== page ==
So I asked my hand model to pick something she liked. And she went for gold! The braised meats here at Lao San are tender and the layer of fat simply melts away in one's mouth. Getting my iron fix here with the lean meat, liver and salted vegetable soup here. A life saver during my closed jaw reduction. After my accident, I had my mouth wired shut and dad bought this soup for me to drink every other day to make sure I kept my iron levels up. 
smile emotico
 I don't know about the best kway chap around in SG but this one's my family's pick!

Blk 232, Ang Mo Kio Avenue 3
Lao San Kway Chap 
Tuesdays to Sundays 
6am till sold out :)

They say a person just needs three things to be truly happy in this world

Ingredients: (For 5 servings)
15 small black flower mushrooms, reserve mushroom water
150g spare ribs
100g pork ribs
2 small saito fishcakes
10 pork & mushroom balls
1 carrot peeled and sliced
5 leaves of lettuce chopped
200g of rice vermicelli presoaked
500g of prawns, deshelled and deveined, marinate with a dash of soy sauce, shaoxing wine, pepper, a dash of sesame oil. reserve head and shells.
5 cloves of garlic, minced
1 tablespoon of sesame oil, 1 tablespoon of vegetable oil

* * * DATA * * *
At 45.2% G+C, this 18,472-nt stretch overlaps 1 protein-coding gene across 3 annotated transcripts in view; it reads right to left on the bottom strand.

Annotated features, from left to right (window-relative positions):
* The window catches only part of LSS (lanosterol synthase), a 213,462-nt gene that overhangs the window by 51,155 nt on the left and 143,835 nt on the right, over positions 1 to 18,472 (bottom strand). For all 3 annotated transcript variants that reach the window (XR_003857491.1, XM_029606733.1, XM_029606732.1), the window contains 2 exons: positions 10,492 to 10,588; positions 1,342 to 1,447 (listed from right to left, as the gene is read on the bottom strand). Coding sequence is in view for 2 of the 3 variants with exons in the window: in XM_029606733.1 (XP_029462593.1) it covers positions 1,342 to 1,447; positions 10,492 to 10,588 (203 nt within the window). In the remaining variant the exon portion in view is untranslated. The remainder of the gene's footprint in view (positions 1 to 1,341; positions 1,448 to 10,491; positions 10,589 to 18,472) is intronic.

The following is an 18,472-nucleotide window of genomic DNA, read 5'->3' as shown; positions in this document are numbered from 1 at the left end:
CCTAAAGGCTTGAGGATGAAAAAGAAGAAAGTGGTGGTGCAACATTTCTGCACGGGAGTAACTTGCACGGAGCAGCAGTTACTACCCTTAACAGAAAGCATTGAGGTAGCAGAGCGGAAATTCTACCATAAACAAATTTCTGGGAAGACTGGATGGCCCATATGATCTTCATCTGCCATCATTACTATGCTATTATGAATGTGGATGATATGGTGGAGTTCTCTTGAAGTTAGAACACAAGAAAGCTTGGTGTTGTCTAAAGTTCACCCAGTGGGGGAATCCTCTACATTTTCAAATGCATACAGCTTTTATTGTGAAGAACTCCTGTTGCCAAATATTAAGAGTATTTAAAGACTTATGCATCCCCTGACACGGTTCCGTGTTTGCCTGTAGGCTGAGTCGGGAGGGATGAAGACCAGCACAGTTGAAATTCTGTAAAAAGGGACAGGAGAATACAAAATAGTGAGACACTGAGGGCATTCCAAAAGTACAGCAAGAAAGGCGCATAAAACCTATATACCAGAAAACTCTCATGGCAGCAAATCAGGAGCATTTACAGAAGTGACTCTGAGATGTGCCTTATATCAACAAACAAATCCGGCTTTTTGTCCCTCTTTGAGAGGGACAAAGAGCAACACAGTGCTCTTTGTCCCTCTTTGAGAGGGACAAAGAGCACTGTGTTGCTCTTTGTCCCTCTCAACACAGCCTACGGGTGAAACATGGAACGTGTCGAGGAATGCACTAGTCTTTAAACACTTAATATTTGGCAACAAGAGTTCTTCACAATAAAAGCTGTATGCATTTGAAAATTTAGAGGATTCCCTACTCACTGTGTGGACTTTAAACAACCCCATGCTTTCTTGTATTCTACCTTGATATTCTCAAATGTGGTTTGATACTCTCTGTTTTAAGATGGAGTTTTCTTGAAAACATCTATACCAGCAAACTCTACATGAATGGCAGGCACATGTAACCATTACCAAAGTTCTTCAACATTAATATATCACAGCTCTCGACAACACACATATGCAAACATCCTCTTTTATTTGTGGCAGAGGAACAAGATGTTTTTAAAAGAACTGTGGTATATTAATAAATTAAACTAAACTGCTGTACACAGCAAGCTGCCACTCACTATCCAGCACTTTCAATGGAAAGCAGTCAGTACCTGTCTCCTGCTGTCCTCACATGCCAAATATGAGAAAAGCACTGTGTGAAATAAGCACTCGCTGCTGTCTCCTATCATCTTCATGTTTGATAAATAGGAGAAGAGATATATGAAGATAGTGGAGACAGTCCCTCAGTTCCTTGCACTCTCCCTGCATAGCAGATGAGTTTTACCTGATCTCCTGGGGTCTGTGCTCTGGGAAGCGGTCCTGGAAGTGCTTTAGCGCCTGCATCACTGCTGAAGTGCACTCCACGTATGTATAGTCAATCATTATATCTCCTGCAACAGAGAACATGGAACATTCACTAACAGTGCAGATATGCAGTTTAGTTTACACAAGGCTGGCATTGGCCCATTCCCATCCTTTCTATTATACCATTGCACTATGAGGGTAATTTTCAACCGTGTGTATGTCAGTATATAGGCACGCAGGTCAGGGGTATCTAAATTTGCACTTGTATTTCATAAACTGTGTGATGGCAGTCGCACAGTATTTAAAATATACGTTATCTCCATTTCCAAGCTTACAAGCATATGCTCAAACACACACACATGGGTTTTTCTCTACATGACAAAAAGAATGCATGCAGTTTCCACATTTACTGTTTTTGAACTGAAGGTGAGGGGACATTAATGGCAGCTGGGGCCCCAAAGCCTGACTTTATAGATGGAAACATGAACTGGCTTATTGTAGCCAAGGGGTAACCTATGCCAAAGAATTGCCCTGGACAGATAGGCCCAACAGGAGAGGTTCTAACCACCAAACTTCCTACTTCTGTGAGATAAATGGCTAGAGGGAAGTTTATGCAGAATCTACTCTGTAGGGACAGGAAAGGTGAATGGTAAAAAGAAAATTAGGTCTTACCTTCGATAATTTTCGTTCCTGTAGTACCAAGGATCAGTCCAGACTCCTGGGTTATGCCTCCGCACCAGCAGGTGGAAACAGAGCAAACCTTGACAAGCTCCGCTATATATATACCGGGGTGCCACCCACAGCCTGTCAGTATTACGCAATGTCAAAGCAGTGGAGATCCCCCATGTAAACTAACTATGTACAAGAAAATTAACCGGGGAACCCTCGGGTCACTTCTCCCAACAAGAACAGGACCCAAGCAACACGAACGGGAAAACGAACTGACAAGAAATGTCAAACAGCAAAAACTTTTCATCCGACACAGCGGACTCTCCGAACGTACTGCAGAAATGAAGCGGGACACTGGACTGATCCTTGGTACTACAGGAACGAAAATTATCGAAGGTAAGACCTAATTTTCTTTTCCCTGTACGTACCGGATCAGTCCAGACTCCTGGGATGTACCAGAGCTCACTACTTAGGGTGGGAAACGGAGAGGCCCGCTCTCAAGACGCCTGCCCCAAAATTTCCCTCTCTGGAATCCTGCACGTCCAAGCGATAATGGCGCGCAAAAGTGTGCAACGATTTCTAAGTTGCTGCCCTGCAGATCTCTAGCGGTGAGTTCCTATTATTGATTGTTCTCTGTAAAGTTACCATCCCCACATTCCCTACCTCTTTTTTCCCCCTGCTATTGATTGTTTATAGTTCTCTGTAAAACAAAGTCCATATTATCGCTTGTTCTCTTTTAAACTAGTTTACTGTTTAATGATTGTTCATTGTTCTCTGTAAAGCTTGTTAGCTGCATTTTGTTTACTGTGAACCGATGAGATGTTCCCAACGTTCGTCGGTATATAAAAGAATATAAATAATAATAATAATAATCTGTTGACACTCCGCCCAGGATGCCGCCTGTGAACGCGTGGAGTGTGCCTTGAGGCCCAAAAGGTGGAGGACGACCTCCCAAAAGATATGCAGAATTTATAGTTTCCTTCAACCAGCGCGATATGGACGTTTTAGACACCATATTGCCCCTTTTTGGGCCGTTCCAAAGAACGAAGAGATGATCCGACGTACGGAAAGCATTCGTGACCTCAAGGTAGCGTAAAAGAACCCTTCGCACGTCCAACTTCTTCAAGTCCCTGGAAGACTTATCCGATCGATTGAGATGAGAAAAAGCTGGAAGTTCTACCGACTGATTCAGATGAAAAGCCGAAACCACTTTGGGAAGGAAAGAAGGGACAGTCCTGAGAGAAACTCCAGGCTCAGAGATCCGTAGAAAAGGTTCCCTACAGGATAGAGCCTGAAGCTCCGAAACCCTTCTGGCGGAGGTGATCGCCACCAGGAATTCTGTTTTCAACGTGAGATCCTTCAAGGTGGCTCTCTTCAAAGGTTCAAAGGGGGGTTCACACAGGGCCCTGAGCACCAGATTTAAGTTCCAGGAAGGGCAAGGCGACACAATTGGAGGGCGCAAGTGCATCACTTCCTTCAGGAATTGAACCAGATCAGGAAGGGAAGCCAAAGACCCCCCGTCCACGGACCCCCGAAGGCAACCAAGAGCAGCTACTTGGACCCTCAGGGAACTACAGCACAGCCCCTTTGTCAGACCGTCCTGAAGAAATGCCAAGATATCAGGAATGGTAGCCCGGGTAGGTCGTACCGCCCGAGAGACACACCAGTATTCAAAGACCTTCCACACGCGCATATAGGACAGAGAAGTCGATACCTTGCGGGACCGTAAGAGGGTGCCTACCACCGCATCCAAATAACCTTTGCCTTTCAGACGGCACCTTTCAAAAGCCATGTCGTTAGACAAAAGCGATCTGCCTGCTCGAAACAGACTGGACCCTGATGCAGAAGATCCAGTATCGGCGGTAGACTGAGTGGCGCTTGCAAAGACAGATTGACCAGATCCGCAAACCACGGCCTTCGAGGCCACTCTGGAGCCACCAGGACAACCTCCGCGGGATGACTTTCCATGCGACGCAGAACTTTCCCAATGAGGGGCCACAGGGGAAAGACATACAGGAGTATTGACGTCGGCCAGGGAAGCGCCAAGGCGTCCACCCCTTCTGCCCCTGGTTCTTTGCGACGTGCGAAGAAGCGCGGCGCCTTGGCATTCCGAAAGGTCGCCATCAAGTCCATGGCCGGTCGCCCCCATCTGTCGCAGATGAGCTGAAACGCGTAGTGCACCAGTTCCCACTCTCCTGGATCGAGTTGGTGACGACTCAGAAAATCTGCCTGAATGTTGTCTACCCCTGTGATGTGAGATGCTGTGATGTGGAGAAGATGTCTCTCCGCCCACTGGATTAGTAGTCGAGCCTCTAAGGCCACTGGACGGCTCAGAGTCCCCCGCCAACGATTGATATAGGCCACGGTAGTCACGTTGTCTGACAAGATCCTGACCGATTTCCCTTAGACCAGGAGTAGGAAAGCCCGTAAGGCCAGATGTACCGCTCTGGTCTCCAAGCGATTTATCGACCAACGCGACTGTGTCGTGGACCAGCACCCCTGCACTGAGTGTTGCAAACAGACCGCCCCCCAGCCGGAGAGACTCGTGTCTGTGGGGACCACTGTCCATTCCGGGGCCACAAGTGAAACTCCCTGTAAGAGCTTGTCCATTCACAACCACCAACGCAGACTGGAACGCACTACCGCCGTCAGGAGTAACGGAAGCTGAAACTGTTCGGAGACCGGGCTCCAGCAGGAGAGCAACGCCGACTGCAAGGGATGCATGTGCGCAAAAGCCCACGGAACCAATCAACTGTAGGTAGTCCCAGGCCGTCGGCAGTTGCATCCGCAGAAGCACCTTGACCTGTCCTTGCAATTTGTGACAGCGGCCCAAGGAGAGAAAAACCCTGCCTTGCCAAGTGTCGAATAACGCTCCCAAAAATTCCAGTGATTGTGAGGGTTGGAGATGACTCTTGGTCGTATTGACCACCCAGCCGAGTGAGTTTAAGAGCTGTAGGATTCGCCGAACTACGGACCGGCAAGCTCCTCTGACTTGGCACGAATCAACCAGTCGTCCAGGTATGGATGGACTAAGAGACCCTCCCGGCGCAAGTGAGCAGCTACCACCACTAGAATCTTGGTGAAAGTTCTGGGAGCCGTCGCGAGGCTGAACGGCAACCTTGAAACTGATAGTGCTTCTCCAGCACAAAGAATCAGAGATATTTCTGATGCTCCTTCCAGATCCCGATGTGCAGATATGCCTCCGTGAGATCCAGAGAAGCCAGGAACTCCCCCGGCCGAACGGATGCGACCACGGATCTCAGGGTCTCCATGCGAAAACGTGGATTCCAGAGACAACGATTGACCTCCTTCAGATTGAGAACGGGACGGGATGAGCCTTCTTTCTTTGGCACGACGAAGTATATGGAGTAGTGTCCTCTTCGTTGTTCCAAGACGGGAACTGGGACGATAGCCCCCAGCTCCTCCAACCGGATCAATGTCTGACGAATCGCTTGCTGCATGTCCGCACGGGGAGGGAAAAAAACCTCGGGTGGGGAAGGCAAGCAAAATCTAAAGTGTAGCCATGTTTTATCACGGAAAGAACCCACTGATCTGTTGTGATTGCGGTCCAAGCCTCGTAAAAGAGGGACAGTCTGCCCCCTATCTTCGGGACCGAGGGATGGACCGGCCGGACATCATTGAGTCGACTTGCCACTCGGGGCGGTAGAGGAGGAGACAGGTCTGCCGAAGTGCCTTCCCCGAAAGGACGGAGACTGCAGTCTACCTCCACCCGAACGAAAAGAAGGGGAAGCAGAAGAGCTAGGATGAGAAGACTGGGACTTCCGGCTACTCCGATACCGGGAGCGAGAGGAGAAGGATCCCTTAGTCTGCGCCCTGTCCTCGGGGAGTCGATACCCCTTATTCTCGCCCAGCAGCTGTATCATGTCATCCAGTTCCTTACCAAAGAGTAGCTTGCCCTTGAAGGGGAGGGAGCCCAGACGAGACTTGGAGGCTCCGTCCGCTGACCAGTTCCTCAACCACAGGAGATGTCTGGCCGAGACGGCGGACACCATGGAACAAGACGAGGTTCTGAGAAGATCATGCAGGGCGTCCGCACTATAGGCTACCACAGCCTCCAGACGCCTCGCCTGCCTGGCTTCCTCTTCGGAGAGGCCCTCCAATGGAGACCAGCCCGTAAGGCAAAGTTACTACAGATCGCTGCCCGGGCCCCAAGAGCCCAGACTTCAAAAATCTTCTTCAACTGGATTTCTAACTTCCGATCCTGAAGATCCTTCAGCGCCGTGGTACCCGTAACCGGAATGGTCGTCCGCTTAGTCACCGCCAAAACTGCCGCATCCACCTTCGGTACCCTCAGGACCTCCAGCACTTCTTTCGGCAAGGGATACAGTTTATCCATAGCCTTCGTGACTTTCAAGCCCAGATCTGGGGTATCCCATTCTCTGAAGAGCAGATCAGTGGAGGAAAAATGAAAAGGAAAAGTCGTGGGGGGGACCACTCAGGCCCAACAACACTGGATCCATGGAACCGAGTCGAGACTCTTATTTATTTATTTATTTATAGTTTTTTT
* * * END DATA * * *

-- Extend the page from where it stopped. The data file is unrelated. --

Oyster sauce 2 large tablespoons
0.5 teaspoon of salt to taste
1 cube of Knorr chicken stock (no MSG)
500ml of pork rib stock
2L of water
Parsley, chopped red chillies


Blanch spare ribs and pork ribs and set aside.

Once pan is heated, add sesame and vegetable oil. Fry minced garlic till fragrant and add prawn shells and head. Fry and lightly press the head while frying :) 

Add 2L of water, 500 ml of pork rib stock, flower mushrooms and reserve mushroom water. Once it comes to a boil, add sliced carrots. Let the soup continue boiling, add 1 chicken stock cube, oyster sauce and salt to taste.

Let the soup continue to simmer over low heat. Add in the pork ribs and spare ribs, fishcake and prawns.

Once ready for dinner, let soup come to a boil and add in the presoaked vermicelli to cook in the soup. Divide the vermicelli into 5 portions and the sliced lettuce before arranging ingredients and adding soup. Finish with a dash of white pepper to taste. 

Top with parsley and serve with cut red chilli padi :)

From our kitchen to yours,
Brenda x

Sunday, August 16, 2015

Sweet and sour fish :)


1 Fresh gold band snapper - 1kg, descaled, degutted, sliced into half with head and tail removed. $9
2 tomatoes, sliced into eighths each $0.60
1 yellow onion, sliced into eighths $0.20
A knob of old ginger, sliced $0.20
5 tablespoons of tomato ketchup $0.20
1 teaspoon of Kikkoman soya sauce $0.20
2 teaspoons of corn flour $0.10
100 + 10 ml of corn oil $0.40
A dash of pepper + a pinch of salt $0.20
20 ml of water


A pinch of salt and a dash of pepper sprinkled on both sides of the fish.
2 teaspoons of corn flour sprinkled on skin side of fish and patted in lightly.
Heat 100ml of corn oil (reserve just one tablespoon) and place 5 slices of ginger into the oil when heated. 
Place fish skin side down to fry on high heat for a couple of minutes.